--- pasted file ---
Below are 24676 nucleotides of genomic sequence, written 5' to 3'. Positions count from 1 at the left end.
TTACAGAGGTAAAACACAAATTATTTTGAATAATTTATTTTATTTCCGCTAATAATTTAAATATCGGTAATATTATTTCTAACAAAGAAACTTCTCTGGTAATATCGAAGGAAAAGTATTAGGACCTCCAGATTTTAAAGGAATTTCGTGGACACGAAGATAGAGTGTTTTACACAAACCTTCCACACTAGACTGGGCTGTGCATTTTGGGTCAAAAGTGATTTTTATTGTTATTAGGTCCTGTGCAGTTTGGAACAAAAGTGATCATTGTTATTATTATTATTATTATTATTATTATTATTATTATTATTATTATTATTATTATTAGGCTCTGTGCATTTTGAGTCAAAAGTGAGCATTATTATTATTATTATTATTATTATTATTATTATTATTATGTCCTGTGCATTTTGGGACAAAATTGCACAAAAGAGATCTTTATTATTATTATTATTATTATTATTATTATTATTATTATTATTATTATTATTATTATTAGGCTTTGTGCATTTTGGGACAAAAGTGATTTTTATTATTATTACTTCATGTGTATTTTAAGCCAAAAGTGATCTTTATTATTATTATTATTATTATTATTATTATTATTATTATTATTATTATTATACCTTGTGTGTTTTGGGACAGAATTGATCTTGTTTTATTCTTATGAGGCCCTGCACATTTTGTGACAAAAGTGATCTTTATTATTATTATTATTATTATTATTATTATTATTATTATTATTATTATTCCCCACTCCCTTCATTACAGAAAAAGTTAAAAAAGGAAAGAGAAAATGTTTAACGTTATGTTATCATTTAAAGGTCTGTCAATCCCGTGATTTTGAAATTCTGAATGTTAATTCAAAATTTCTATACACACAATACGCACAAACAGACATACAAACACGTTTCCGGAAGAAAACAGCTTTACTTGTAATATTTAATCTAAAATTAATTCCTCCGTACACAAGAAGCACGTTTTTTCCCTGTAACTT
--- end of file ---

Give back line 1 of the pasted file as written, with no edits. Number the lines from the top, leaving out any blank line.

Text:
Below are 24676 nucleotides of genomic sequence, written 5' to 3'. Positions count from 1 at the left end.